Weddings can be extremely expensive and many couples try to cut corners without piercing anyone’s feelings. And it’s because of this that the guest list always seems to escape trimming.
But this aspect of the planning process should not be overlooked, especially when you are trying to stay within budget. After all, less guests means more money to spend on stuff such as a good photographer, food, entertainment, your honeymoon, and of course, some well-earned cocktails at the reception.
So, who should you invite?
Close family — grandparents, aunts, uncles, and first cousins — should be considered first. But then, who else? Here are a few types of guests to mull over before you lick stamps and send everyone a formal invitation.
Distant relatives should be considered after immediate family. Maybe there are some family members who have a special bond with one of your parents, but who you haven’t seen since your bar mitzvah 20 years ago. Is this someone you have regular contact with? Do you speak on the phone or Skype often? If not, then this would be someone you would invite for your parent’s sake, not yours. If you do not have a close relationship with this person, it is okay to leave them off the list. Not only do distant relatives take up a lot of slots on the guest list, they also attend out of a sense of duty, not because they really want to be there when you tie the knot.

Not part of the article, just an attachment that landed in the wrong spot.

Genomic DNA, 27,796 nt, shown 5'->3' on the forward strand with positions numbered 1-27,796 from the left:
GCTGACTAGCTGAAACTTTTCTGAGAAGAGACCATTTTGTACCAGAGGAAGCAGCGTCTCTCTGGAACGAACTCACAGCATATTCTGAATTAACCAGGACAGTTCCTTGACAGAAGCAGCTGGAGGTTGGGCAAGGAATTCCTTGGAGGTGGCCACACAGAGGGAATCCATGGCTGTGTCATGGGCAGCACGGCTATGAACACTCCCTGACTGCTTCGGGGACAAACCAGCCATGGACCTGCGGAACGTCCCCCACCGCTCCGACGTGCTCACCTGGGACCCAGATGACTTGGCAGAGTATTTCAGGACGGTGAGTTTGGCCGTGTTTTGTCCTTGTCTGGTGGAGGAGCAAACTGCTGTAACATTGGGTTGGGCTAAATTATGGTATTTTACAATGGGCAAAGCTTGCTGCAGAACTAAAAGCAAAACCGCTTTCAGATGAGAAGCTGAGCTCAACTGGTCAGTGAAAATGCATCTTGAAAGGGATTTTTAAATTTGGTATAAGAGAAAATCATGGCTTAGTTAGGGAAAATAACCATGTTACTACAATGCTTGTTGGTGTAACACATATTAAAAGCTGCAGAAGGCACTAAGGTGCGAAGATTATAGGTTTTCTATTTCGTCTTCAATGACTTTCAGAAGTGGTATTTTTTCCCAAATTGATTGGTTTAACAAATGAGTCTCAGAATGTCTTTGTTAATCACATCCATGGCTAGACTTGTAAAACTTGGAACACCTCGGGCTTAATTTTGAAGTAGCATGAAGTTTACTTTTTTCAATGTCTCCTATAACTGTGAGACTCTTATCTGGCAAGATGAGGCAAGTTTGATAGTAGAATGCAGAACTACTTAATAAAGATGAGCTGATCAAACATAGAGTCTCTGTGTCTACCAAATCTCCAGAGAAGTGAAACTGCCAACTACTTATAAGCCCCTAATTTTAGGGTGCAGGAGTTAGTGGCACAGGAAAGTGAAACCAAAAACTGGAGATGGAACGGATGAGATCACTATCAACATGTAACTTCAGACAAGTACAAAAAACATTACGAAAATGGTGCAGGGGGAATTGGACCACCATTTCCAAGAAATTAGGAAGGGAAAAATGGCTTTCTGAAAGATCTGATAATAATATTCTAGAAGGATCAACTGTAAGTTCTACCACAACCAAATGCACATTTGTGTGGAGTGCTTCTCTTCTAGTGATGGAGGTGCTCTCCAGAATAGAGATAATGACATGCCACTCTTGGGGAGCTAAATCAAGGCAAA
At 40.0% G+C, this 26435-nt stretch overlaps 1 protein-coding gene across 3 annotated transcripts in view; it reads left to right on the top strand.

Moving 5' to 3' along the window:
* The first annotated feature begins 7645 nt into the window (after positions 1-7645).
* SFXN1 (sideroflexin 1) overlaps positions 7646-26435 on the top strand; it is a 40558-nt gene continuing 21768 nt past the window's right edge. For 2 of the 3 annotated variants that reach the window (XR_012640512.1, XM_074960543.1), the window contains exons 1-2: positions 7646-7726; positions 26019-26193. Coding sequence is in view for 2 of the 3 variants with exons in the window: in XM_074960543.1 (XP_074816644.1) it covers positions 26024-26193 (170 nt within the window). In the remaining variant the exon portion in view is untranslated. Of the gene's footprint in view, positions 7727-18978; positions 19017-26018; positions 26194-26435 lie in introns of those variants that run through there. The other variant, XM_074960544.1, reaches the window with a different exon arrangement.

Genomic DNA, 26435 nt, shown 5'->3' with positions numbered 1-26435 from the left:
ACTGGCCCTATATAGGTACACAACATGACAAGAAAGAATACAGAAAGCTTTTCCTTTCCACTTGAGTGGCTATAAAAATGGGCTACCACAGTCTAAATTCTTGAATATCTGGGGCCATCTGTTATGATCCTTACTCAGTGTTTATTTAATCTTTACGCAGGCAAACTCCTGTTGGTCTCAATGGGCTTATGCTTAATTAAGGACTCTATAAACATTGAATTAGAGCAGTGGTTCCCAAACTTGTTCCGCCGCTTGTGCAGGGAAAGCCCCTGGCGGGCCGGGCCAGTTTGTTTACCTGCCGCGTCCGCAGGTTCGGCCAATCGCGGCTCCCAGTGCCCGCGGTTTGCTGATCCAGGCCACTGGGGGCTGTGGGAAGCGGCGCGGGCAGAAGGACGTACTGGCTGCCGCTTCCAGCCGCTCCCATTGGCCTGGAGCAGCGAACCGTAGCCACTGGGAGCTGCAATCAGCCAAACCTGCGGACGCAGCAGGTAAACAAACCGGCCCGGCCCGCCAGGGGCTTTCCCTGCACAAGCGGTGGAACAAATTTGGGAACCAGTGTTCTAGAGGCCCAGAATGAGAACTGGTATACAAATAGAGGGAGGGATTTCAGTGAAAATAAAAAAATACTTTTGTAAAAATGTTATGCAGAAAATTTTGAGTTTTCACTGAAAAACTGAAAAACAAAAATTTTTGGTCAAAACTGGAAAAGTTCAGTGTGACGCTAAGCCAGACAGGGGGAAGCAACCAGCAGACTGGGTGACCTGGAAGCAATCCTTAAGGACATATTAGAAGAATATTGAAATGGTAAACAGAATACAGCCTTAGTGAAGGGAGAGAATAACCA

Distant close relatives
What about close relatives, such as aunts, uncles, and first cousins that you have an acrimonious relationship with? If your Aunt Dottie is a first class homophobe, your Uncle Jesse tends to make inappropriate comments about your lover, and your cousin Paul is an apologetic, alcoholic mess, nobody should fault you for not extending an invitation. Yet, before you do make a decision, have a discussion with your partner. You may also want to consider the impact that excluding this guest will have on all of your other guests.
Friends and co-workers
This is another tricky, gray area. In regards to friends, you should choose whom to invite in the same way you decided on distant family members. For instance, it’s wise to invite your closest friends who you see on a weekly or monthly basis. But you may want to reconsider your BFF from middle school. Yet, old college friends that you keep in touch with regularly via Skype, email, or Facebook should be considered as final guest list contenders as well.
Then there are your co-workers.
It seems rude not to invite the people you spend most of your time with, but it is not. Yes, you do see your boss and your co-workers for eight or nine hours, five days a week, but proximity does not necessarily foster close interpersonal relationships. If you do not have personal relationships with these people, leave them off the list, unless your boss makes it known she wants to attend — in that regard, invite her!
Is your wedding and reception going to be a kid-friendly zone? If you have children, this is a no-brainer. But what if you don’t and do not plan on having any children?
The kid dilemma is one of the most difficult to resolve, as some parents take child-unfriendly weddings as a personal affront.
First, decide whether there are any little ones you actually want at your ceremony such as a favorite niece, nephew, or godchild. If you do, then go ahead and extend invitations to children, but you may want to initiate a minimum or maximum age requirement to keep your list from growing out of control.
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